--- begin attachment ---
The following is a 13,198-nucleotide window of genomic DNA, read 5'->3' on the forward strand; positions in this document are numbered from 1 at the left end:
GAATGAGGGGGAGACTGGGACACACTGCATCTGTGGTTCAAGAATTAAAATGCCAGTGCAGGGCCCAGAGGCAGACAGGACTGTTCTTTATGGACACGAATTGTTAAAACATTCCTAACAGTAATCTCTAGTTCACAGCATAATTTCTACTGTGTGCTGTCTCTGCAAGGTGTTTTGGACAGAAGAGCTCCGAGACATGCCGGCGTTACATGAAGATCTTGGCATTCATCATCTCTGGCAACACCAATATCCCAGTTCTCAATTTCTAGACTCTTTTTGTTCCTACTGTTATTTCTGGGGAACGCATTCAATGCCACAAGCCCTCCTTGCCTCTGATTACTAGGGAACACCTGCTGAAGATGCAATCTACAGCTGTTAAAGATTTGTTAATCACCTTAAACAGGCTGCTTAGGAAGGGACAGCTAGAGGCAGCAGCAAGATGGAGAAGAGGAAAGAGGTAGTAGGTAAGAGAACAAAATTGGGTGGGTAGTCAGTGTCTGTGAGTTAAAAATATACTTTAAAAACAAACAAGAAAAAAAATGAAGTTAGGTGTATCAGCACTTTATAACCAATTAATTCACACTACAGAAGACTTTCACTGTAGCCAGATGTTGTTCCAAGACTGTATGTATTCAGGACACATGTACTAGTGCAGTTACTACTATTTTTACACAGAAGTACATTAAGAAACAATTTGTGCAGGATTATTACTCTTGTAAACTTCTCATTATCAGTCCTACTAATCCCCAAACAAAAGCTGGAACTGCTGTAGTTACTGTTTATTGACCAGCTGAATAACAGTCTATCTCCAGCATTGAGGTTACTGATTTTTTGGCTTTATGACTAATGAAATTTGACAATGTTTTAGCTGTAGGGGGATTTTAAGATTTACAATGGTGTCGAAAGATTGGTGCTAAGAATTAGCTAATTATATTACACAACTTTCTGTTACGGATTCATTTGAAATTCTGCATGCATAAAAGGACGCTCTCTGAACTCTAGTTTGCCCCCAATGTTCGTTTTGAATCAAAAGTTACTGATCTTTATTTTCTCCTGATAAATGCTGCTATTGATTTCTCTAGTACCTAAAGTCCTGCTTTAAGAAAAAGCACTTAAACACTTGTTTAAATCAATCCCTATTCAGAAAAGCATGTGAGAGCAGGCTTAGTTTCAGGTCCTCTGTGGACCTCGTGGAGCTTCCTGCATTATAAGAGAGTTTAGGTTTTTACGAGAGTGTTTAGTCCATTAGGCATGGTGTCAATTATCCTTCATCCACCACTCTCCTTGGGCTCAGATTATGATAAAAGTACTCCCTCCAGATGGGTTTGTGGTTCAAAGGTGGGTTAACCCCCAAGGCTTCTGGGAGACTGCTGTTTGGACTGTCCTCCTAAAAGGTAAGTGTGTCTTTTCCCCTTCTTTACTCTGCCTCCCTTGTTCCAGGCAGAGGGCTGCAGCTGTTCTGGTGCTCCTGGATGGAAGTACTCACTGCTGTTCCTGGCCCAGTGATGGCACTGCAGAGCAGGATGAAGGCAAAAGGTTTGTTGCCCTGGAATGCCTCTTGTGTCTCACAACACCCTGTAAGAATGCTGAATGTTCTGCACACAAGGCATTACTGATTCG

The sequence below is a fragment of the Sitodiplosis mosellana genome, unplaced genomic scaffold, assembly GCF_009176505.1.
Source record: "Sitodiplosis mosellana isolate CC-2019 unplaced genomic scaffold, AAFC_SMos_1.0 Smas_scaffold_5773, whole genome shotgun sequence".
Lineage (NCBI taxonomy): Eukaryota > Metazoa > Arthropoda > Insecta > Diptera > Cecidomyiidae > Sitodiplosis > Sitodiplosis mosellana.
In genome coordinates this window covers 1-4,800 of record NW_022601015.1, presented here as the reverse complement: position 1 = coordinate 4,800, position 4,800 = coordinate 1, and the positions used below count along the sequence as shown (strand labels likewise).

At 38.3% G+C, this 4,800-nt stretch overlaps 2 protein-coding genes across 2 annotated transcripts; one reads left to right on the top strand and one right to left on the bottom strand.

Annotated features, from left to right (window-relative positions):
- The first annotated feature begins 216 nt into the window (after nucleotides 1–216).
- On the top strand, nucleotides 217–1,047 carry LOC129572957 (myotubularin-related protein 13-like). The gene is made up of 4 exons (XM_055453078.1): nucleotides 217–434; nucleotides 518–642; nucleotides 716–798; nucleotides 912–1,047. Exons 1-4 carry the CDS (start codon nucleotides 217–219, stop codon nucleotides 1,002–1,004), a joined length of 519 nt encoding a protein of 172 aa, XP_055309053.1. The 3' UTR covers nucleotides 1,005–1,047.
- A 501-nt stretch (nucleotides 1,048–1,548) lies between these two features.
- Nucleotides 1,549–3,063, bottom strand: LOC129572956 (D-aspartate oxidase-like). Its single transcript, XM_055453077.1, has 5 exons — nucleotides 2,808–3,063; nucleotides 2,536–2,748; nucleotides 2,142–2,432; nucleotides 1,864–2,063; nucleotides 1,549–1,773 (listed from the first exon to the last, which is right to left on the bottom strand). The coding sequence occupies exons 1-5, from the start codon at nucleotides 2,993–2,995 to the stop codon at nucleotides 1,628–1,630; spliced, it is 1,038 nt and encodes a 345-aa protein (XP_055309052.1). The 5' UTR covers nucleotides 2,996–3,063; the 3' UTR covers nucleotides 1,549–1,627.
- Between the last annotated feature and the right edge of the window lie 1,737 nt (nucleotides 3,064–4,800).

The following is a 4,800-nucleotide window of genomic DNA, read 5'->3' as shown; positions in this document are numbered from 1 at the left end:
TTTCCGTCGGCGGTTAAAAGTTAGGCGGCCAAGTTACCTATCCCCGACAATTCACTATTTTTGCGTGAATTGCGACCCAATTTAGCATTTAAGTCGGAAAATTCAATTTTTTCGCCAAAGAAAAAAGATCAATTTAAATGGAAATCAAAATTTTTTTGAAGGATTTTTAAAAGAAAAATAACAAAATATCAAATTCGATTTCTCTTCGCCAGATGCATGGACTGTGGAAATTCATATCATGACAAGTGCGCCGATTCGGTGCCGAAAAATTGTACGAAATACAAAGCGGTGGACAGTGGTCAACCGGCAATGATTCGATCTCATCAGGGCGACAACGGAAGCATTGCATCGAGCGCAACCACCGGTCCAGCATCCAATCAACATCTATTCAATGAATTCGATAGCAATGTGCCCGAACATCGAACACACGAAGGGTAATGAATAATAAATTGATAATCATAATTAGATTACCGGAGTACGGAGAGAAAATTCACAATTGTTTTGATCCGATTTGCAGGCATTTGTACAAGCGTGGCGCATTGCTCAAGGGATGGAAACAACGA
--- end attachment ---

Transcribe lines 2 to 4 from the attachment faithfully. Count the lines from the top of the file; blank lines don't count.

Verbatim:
GAATGAGGGGGAGACTGGGACACACTGCATCTGTGGTTCAAGAATTAAAATGCCAGTGCAGGGCCCAGAGGCAGACAGGACTGTTCTTTATGGACACGAATTGTTAAAACATTCCTAACAGTAATCTCTAGTTCACAGCATAATTTCTACTGTGTGCTGTCTCTGCAAGGTGTTTTGGACAGAAGAGCTCCGAGACATGCCGGCGTTACATGAAGATCTTGGCATTCATCATCTCTGGCAACACCAATATCCCAGTTCTCAATTTCTAGACTCTTTTTGTTCCTACTGTTATTTCTGGGGAACGCATTCAATGCCACAAGCCCTCCTTGCCTCTGATTACTAGGGAACACCTGCTGAAGATGCAATCTACAGCTGTTAAAGATTTGTTAATCACCTTAAACAGGCTGCTTAGGAAGGGACAGCTAGAGGCAGCAGCAAGATGGAGAAGAGGAAAGAGGTAGTAGGTAAGAGAACAAAATTGGGTGGGTAGTCAGTGTCTGTGAGTTAAAAATATACTTTAAAAACAAACAAGAAAAAAAATGAAGTTAGGTGTATCAGCACTTTATAACCAATTAATTCACACTACAGAAGACTTTCACTGTAGCCAGATGTTGTTCCAAGACTGTATGTATTCAGGACACATGTACTAGTGCAGTTACTACTATTTTTACACAGAAGTACATTAAGAAACAATTTGTGCAGGATTATTACTCTTGTAAACTTCTCATTATCAGTCCTACTAATCCCCAAACAAAAGCTGGAACTGCTGTAGTTACTGTTTATTGACCAGCTGAATAACAGTCTATCTCCAGCATTGAGGTTACTGATTTTTTGGCTTTATGACTAATGAAATTTGACAATGTTTTAGCTGTAGGGGGATTTTAAGATTTACAATGGTGTCGAAAGATTGGTGCTAAGAATTAGCTAATTATATTACACAACTTTCTGTTACGGATTCATTTGAAATTCTGCATGCATAAAAGGACGCTCTCTGAACTCTAGTTTGCCCCCAATGTTCGTTTTGAATCAAAAGTTACTGATCTTTATTTTCTCCTGATAAATGCTGCTATTGATTTCTCTAGTACCTAAAGTCCTGCTTTAAGAAAAAGCACTTAAACACTTGTTTAAATCAATCCCTATTCAGAAAAGCATGTGAGAGCAGGCTTAGTTTCAGGTCCTCTGTGGACCTCGTGGAGCTTCCTGCATTATAAGAGAGTTTAGGTTTTTACGAGAGTGTTTAGTCCATTAGGCATGGTGTCAATTATCCTTCATCCACCACTCTCCTTGGGCTCAGATTATGATAAAAGTACTCCCTCCAGATGGGTTTGTGGTTCAAAGGTGGGTTAACCCCCAAGGCTTCTGGGAGACTGCTGTTTGGACTGTCCTCCTAAAAGGTAAGTGTGTCTTTTCCCCTTCTTTACTCTGCCTCCCTTGTTCCAGGCAGAGGGCTGCAGCTGTTCTGGTGCTCCTGGATGGAAGTACTCACTGCTGTTCCTGGCCCAGTGATGGCACTGCAGAGCAGGATGAAGGCAAAAGGTTTGTTGCCCTGGAATGCCTCTTGTGTCTCACAACACCCTGTAAGAATGCTGAATGTTCTGCACACAAGGCATTACTGATTCG

The sequence below is a fragment of the Sitodiplosis mosellana genome, unplaced genomic scaffold, assembly GCF_009176505.1.
Source record: "Sitodiplosis mosellana isolate CC-2019 unplaced genomic scaffold, AAFC_SMos_1.0 Smas_scaffold_5773, whole genome shotgun sequence".